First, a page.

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Tour of the Organ Body, Part 2: The Stomach

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Photo by Sander Dalhuisen from Unsplash

Published in the Humboldt Independent on October 12, 2021. 

Platypuses and seahorses don’t have one, and if absolutely necessary you could live without one, but mostly it is a good thing to have a stomach, that repository of food responsible for preparing what has been ingested for the absorption of nutrients to follow.

How does the stomach work?

…everyone’s stomach is about the same size…

From svelte supermodels to heavyweight Sumo wrestlers, everyone’s stomach is about the same size, 12 inches long and 6 inches wide, roughly shaped like a bota bag, and sitting to the left of the liver, tucked under the left side of your ribcage.

After chewing and swallowing, food travels down a tube called the esophagus, linking your mouth with the stomach via the esophageal sphincter at its base, whereupon it is deposited into the upper chamber of the stomach. That structure contracts to push the food into the larger lower chambers. There, a cocktail of digestive enzymes and hydrochloric acid breaks everything down so that nutrients can be absorbed. From the stomach, the broken down food passes into the small intestine where much of the nutrient upload occurs. At this point food has been transformed into chyme and the stomach’s work is done for now. Depending on the types of food taken in, as well as the volume, that transformation takes about 4-8 hours.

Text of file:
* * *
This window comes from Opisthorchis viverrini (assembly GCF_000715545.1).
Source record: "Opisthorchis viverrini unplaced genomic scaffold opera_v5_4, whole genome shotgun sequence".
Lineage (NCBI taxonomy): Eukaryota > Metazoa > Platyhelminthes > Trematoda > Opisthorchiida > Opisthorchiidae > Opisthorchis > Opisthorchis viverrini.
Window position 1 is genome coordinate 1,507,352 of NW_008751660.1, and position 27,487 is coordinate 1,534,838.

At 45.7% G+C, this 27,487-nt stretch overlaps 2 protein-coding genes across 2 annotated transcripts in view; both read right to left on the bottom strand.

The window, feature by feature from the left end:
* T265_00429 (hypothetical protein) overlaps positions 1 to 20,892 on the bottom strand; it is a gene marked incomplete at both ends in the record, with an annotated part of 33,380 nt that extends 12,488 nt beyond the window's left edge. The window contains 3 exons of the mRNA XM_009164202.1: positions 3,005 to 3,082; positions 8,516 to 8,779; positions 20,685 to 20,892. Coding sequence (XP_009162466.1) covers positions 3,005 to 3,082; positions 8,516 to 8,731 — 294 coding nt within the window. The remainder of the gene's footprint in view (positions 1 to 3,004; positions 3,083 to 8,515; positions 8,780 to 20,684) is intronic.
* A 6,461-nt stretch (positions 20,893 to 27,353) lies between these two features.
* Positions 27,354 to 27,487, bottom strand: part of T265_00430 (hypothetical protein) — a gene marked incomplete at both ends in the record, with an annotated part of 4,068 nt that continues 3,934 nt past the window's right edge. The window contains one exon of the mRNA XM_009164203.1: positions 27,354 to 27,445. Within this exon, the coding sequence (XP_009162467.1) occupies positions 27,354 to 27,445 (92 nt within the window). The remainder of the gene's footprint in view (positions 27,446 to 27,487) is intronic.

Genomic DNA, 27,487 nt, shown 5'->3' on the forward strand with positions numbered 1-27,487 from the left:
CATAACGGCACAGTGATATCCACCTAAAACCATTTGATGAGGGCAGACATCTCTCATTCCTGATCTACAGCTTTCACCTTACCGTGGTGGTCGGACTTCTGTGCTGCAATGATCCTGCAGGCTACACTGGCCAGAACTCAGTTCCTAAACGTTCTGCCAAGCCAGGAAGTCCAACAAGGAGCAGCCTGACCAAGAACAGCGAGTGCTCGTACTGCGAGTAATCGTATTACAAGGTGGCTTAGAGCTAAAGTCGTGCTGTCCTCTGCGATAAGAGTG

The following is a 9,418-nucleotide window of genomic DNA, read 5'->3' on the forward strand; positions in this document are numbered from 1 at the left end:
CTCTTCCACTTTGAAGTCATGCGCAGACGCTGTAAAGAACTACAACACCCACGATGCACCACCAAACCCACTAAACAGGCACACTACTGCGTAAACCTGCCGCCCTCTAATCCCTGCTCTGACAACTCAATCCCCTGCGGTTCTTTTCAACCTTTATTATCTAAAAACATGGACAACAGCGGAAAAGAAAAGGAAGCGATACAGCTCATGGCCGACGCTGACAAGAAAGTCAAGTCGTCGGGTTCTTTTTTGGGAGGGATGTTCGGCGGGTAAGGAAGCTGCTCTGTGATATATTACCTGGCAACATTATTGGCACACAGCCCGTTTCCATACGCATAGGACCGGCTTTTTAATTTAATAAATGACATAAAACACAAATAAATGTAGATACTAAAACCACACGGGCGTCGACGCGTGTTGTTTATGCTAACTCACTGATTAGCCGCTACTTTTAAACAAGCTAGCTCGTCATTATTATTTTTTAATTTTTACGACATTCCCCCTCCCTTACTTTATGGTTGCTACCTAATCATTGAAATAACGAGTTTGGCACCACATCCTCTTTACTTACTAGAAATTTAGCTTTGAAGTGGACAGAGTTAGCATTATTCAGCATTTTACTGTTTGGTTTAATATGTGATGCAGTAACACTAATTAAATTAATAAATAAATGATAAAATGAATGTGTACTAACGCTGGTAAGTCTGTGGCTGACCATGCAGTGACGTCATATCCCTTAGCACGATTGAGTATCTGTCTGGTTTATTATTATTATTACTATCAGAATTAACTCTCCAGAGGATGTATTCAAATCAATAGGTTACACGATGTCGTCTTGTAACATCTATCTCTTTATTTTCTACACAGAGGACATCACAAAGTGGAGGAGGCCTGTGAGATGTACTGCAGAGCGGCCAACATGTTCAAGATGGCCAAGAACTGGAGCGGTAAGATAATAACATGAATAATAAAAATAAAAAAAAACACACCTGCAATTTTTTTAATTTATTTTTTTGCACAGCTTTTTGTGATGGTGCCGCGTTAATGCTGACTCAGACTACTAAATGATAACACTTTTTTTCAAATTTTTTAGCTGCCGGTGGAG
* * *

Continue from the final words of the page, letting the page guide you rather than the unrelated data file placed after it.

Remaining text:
Just beneath the outer wall of the stomach is a ropy, lumpy wall of smooth muscles called rugae. These coiled folds of muscle contract and relax in order to churn the food around, like an internal vita-mix. They also can expand the stomach from a resting capacity of about 2.5 fluid ounces to that of about a quart (32 ounces) of contents.

The next layer internal to the rugae is a thick coating of mucus which protects the stomach wall from the highly acidic gastric juices which are almost as corrosive as battery acid. Cells within the mucosal structure secrete the ingredients of the acidic juices that break food down. The stomach responds to hormonal and neural triggers by making it capable of secreting these gastric juices at certain times, such as when you have just pulled into the parking lot of your favorite restaurant.

Mmm, food.

The stomach’s main job is to break things down, but some absorption of substances does occur.

Different foods break down at different rates, with fats taking the longest, and sugary foods moving through rapidly.

The stomach’s main job is to break things down, but some absorption of substances does occur. Water is absorbed quickly and vitamin B12 is one of few nutrients absorbed via the stomach. Uptake of alcohol and some drugs happens rapidly as well.

The stomach also produces hormones that are secreted directly into the bloodstream and are responsible not only for stimulating the appetite but also in support of the liver, gallbladder, and pancreas.